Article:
If you have decided that you don’t want your dog on your furniture, how do you go about ensuring that your dog understands this too?
The most important thing is consistency! By allowing your dog on the couch sometimes and then not allowing them on other times you will be confusing your pup and setting them up for failure.
This consistency needs to be applied by all family members and visitors to your home. No one should be inviting your dog up onto the couch.
Provide a Bed of Their Own
Most dogs want to be on the couch with you because they want to be comfortable and because they want to be with you. Offer them a cozy bed close by as an alternative to the couch and other furniture. Similar to crate training, make this bed a fun, safe, and rewarding place for them. Give your dog interactive toys like a treat-filled kong or other puzzle feeders while they are in their bed to positively encourage them to settle there.
Teach the Cues ‘Off’ and ‘Go to Your Bed’
Teaching your dog what ‘off’ and ‘go to your bed’ mean can help you while you are training your dog to stay off the furniture. Pair your dog getting off the furniture with the cue ‘off’ and a positive reward, such as a treat and praise.
Similarly, pair your dog going to their bed with the cue ‘go to your bed’ and a positive reward. If your dog knows these cues they will happily get off the couch if you catch them because they know something good will happen when they do.
Block Access to the Furniture
Management is a key part of any training program. Making your furniture inaccessible to your dog can help you prevent them from couch surfing when you are not able to supervise.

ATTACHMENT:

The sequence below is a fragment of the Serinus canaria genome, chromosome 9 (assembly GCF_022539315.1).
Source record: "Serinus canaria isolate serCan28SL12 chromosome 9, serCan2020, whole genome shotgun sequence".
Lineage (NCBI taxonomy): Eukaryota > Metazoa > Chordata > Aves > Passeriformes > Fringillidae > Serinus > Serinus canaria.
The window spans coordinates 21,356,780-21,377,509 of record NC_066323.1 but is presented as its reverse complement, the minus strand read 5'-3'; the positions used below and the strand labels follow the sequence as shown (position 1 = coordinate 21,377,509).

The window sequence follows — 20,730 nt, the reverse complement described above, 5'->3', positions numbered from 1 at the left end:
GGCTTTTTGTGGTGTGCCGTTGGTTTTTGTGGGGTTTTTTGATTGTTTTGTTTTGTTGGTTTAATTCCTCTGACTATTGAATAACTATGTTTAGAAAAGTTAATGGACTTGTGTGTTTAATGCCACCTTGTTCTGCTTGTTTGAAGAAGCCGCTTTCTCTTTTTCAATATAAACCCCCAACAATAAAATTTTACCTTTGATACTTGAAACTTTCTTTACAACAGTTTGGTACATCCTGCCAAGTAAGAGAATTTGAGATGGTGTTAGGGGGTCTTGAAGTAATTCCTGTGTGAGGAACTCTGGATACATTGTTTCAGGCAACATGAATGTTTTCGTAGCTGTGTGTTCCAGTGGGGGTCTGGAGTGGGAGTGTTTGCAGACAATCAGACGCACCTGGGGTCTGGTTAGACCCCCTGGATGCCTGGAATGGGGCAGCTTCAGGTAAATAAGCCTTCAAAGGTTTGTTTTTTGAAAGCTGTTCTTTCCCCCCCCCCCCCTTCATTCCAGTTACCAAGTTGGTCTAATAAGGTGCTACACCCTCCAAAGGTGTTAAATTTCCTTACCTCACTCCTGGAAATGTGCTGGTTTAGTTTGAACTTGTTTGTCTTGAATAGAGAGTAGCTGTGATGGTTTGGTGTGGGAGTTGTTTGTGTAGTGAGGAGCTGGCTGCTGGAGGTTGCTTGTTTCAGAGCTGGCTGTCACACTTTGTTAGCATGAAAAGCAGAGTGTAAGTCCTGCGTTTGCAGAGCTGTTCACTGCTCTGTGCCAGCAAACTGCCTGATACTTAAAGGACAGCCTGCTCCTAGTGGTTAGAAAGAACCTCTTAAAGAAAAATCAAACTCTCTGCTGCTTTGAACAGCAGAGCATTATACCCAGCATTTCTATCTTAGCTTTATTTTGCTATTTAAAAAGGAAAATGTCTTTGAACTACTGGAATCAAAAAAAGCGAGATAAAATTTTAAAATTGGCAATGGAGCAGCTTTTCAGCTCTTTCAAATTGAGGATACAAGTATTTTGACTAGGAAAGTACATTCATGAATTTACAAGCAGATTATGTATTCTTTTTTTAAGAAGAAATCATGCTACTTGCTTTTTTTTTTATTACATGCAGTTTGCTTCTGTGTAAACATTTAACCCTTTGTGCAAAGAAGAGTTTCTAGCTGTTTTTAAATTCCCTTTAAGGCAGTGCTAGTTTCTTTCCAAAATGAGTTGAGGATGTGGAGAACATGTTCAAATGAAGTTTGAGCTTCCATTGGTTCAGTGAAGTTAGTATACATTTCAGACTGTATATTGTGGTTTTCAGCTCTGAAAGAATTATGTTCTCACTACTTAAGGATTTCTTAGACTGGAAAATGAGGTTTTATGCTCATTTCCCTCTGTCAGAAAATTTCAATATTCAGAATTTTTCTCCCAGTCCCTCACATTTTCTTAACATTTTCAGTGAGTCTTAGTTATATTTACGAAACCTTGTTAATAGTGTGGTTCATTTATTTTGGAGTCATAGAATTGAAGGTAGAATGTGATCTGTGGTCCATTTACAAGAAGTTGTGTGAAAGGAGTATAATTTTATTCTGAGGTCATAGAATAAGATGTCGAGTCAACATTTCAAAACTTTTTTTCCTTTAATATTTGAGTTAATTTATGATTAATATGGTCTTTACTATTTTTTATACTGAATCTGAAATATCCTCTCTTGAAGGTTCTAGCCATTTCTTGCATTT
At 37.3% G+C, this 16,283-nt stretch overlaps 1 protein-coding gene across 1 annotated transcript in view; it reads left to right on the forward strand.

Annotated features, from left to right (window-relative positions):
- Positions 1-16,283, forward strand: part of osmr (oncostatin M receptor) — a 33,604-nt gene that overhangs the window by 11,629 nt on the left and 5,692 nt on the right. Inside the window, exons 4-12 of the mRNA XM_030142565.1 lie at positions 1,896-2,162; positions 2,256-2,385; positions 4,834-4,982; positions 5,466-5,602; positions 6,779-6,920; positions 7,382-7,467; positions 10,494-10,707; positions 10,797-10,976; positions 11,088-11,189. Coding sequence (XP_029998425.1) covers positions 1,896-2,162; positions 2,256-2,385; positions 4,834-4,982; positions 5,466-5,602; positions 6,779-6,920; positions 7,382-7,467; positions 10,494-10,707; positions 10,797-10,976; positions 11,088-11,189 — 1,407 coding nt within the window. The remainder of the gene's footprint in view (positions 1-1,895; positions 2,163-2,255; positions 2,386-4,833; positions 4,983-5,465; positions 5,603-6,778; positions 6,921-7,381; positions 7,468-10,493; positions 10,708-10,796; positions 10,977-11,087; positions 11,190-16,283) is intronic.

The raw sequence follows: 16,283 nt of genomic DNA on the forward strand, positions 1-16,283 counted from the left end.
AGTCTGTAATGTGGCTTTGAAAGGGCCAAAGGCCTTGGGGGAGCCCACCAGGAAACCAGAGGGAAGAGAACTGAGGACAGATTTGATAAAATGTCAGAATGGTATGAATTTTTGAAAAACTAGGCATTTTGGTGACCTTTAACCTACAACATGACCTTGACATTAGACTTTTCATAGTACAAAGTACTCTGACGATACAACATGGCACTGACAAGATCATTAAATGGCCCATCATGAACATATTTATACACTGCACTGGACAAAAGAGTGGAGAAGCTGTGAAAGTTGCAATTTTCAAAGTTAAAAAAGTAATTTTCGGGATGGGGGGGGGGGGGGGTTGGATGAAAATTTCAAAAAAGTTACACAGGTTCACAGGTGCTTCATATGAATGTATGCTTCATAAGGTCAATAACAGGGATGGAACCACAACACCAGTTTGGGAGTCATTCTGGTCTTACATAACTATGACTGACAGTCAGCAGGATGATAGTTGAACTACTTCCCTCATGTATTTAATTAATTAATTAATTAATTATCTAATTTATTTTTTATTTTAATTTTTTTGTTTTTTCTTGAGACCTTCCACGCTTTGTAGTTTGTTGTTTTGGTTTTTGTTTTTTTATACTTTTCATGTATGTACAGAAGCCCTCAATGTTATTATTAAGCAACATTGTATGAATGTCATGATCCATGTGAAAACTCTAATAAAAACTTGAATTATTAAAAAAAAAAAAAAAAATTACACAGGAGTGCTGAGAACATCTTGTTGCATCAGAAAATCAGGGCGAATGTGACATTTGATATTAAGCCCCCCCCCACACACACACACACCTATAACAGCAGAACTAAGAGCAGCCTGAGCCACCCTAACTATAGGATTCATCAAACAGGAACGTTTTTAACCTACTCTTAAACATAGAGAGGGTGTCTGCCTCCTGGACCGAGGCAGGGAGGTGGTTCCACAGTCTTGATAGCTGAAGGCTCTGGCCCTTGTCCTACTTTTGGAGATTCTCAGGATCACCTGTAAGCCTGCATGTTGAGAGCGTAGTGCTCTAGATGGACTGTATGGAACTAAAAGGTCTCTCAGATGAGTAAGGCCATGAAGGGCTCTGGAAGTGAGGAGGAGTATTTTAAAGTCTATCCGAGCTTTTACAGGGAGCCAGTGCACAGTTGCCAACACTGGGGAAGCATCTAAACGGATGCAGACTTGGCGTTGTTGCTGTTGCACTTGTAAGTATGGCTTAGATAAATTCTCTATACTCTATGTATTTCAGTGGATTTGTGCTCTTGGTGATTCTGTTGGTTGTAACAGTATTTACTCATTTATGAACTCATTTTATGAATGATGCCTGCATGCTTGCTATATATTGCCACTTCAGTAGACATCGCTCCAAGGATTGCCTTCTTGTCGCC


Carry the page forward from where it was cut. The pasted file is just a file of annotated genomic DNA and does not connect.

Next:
You can block your dog’s access to furniture with baby gates, by flipping the cushions up vertically, or by placing something on the furniture like an upside-down laundry bucket.
If your dog likes to get up on the furniture to look out the windows, make the windows more appropriately accessible. Smaller breed dogs that like to look out the windows may appreciate a set of pet steps or a ‘cat sill’ that they can rest on.
However, if your dog is reactive when they look out the window and wanting to get on to the couch to guard your home, you will want to block access while you work on training.
Sometimes things like scat mats, which provide a vibration, uncomfortable upside-down car mats, or even a distracting loud noise are recommended to get your dog off the furniture. However, if you use the training and management techniques described above, aversives tools like this shouldn’t be needed.
For some dogs, these methods may also cause fallout, such as generalized fear of furniture, things that resemble the mats (like a dog bed or blanket), and any loud noise.
There is nothing wrong with allowing your dog onto the couch, but, if you would prefer for them to stay off, being consistent and rewarding the alternative behaviour you do want is the key to success. For more tips and techniques, seek out a certified, positive reinforcement-based dog trainer.
VIDEO: How to Train Your Dog to Stay OFF of the Furniture!